Duo Los Compadres "Sentimiento Guajiro" (Tumbao, 1999)
If anything, this set of recordings, which stretches into the mid-'50s when the Duo split up, is even more fabulous than the first Tumbao collection. The sound quality is gorgeous, as are the songs themselves. Livelier, more accomplished musicianship and dynamic performances throughout... This includes a great version of the humourous classic, "Saradonga," and guitar playing that shows Repilado at his absolute peak. Great stuff!
Compay Segundo "Huellas Del Pasado" (Blue Moon, 1999)
A 2-CD set of classic material from 1950-57, including material from the Duo Los Compadres and his post-Duo work. Sweet.
Compay Segundo "Balcon De Santiago: 1956-1957" (Tumbao)
After Compay Segundo and his cousin broke up their Duo Los Compadres, Segundo started his own band, performing as a bandleader after two decades of backing various ensembles. Here are fifteen outstanding tracks from the first lineup of that group, featuring Segundo's outstanding tres playing, accompanied by trumpet, bass and the vocals of Pio Leyva and Carlos Embale. Great stuff, with fab sound quality -- highly recommended!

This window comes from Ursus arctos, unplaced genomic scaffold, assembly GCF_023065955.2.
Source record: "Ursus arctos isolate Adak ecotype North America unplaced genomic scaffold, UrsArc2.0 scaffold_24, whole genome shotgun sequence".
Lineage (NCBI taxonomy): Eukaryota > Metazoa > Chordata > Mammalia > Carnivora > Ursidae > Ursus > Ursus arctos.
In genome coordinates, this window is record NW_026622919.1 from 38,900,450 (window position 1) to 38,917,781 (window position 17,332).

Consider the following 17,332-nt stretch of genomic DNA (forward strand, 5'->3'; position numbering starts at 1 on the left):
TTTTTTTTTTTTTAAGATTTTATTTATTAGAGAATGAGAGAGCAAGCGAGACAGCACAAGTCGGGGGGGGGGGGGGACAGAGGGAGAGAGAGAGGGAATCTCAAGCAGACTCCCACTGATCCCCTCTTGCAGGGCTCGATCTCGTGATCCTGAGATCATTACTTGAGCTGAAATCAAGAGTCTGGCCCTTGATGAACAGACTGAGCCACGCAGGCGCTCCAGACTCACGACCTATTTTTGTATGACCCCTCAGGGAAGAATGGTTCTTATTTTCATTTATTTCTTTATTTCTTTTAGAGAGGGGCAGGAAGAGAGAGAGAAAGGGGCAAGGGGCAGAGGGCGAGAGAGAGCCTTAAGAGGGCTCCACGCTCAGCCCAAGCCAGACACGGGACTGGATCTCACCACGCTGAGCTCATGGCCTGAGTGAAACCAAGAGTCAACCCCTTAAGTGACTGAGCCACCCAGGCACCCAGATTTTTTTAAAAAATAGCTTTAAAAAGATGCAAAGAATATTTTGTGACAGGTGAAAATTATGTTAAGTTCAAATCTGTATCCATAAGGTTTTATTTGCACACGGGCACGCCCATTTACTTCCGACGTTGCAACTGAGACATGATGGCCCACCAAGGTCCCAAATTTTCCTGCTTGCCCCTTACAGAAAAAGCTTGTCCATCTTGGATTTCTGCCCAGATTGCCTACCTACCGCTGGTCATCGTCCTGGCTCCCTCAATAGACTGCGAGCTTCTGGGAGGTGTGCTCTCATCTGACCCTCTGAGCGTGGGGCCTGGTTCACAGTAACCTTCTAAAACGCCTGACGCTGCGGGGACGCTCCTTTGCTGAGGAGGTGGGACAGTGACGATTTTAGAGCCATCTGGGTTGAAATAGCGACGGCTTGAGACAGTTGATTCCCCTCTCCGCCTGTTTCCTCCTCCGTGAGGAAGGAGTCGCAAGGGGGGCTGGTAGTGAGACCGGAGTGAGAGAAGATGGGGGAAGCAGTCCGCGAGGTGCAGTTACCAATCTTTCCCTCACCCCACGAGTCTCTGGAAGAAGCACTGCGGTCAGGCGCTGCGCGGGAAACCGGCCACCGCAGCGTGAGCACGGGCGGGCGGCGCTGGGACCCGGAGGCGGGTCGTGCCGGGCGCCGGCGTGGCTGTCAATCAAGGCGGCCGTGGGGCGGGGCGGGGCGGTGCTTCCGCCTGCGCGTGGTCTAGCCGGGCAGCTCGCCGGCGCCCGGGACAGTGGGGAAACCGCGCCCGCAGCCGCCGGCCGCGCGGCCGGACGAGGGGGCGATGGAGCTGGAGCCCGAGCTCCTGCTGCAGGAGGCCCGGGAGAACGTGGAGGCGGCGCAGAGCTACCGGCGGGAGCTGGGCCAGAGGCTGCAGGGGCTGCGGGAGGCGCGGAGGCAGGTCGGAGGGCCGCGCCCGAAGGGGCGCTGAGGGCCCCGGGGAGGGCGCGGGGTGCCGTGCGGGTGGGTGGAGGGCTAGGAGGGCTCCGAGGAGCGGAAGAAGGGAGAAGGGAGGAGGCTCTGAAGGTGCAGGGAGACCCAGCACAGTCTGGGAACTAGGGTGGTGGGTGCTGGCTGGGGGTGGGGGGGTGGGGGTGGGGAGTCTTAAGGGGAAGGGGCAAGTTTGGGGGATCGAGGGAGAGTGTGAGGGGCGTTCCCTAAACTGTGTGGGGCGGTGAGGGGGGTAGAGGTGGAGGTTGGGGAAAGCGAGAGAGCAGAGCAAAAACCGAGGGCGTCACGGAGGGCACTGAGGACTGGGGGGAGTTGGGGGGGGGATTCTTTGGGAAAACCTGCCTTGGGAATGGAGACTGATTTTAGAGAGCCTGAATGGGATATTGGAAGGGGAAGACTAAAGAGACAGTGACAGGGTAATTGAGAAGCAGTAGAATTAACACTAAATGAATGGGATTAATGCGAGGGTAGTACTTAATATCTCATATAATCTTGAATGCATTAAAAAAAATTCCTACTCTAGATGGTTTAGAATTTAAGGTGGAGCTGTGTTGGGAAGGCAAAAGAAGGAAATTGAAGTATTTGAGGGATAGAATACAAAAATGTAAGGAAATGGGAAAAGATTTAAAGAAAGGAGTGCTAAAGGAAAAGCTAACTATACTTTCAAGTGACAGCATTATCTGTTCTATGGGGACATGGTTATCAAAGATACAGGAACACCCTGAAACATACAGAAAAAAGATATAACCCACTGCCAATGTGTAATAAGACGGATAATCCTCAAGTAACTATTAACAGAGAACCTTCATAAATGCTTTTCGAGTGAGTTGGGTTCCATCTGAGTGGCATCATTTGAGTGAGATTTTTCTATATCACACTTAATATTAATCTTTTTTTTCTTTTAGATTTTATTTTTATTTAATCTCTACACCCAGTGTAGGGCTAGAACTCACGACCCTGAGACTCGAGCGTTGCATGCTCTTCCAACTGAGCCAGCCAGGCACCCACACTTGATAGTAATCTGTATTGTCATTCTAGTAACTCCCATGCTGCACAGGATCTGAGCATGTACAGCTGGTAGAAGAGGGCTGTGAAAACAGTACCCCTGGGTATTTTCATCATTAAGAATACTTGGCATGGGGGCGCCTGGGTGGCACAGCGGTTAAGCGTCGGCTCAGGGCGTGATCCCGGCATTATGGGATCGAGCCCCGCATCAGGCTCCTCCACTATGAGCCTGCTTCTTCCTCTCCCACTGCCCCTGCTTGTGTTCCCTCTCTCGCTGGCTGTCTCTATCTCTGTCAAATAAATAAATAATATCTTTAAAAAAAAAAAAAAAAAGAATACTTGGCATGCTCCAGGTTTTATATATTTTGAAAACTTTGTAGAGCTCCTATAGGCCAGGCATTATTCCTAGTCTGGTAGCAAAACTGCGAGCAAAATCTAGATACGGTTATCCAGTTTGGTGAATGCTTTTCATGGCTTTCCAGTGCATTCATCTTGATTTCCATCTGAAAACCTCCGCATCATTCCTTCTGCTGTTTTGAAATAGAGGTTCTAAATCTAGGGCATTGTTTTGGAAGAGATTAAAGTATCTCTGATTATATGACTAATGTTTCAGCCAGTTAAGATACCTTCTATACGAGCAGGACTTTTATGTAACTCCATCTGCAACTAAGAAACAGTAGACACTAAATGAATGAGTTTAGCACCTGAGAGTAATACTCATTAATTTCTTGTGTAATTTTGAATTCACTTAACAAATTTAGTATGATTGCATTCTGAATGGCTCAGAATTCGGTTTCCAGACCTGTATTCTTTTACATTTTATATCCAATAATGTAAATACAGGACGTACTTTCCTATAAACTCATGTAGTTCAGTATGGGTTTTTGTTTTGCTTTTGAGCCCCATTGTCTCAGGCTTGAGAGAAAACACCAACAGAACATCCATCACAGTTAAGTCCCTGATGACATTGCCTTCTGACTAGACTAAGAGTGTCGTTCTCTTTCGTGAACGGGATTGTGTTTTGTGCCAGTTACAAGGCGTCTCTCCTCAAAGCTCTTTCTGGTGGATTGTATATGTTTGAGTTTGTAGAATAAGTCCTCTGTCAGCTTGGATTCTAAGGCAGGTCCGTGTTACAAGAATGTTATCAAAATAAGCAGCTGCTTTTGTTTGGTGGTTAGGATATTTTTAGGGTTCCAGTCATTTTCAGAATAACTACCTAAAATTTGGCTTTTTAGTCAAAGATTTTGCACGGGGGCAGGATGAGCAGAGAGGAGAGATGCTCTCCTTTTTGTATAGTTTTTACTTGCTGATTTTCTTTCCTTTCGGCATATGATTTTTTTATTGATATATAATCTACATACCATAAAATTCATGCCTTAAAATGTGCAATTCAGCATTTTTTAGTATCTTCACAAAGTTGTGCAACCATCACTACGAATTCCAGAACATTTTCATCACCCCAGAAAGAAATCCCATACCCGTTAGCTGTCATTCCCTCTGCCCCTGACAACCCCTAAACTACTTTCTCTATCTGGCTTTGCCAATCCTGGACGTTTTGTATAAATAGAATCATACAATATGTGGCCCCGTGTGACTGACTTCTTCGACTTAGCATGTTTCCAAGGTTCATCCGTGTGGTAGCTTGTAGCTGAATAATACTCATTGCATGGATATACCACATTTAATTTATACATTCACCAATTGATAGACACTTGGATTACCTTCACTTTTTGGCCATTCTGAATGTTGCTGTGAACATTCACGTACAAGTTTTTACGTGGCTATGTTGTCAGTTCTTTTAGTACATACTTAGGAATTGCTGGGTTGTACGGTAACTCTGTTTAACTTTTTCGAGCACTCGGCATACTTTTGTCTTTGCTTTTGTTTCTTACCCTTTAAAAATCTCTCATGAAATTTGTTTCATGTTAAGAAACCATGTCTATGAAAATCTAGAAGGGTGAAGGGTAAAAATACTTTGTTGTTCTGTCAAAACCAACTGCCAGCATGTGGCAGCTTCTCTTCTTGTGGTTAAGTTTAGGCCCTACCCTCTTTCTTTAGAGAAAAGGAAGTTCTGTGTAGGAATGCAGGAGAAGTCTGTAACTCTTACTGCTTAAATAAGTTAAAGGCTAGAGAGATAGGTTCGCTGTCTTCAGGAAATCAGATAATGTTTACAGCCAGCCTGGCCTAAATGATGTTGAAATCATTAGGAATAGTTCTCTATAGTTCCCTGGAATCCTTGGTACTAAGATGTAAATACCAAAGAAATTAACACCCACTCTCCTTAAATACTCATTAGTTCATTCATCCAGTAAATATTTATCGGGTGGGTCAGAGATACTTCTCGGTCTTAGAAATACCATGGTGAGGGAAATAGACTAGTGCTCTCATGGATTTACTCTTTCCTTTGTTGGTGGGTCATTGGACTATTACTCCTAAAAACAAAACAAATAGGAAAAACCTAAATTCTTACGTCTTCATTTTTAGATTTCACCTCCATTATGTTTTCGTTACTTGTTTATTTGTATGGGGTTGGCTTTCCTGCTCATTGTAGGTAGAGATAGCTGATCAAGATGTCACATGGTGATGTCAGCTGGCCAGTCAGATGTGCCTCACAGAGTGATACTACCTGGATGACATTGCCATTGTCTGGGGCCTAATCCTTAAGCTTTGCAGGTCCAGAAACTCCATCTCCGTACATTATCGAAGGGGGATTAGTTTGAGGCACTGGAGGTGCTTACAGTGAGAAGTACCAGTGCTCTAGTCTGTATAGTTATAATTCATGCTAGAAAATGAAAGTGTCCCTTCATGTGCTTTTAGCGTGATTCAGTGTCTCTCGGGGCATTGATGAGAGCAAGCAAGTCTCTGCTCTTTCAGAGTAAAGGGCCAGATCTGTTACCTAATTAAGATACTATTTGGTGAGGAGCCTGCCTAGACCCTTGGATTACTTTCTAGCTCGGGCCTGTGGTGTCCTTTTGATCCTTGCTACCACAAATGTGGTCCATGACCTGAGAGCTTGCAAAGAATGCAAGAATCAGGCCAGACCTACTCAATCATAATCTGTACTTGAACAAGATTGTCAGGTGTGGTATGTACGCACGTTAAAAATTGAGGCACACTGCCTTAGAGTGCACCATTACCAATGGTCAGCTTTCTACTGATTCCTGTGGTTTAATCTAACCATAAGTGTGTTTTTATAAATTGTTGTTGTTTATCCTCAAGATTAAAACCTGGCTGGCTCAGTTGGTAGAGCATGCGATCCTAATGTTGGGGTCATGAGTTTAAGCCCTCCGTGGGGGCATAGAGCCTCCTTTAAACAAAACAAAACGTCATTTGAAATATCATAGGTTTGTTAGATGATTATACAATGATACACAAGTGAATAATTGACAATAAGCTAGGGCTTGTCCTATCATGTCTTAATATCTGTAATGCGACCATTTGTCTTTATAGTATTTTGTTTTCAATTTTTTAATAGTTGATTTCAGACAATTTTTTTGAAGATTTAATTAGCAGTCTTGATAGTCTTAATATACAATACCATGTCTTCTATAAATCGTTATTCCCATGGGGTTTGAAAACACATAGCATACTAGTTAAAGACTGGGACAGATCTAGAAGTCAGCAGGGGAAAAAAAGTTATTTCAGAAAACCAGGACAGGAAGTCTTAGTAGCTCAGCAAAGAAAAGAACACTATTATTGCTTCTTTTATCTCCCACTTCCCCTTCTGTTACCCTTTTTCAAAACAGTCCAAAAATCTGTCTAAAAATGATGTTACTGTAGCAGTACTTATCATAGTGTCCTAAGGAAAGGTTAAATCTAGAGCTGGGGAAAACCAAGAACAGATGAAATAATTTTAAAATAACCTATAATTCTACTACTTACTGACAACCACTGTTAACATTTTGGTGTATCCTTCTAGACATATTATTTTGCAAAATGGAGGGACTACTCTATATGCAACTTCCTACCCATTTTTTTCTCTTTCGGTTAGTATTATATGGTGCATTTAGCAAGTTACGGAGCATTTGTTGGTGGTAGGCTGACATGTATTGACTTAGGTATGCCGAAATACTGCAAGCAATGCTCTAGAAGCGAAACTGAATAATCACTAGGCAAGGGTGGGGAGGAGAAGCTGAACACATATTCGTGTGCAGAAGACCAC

Compay Segundo "El Compadre Again" (Escondida, 2005)
This disc is a gem, filling in the gaps between Compay's early years as part of the Duo Los Compadres in the 1950s and his late 1990s "comeback" as part of the Buena Vista Social Club crew. These vintage recordings from the EGREM label in the 1970s and '80s show him in fine form, as nimble and compelling as any of his other work... These are wonderful recordings, capturing the inventive, playful spirit of one of Cuba's finest musical forms... Highly recommended!
Compay Segundo "Lo Mejor De La Vida" (Nonesuch/World Circuit, 1998)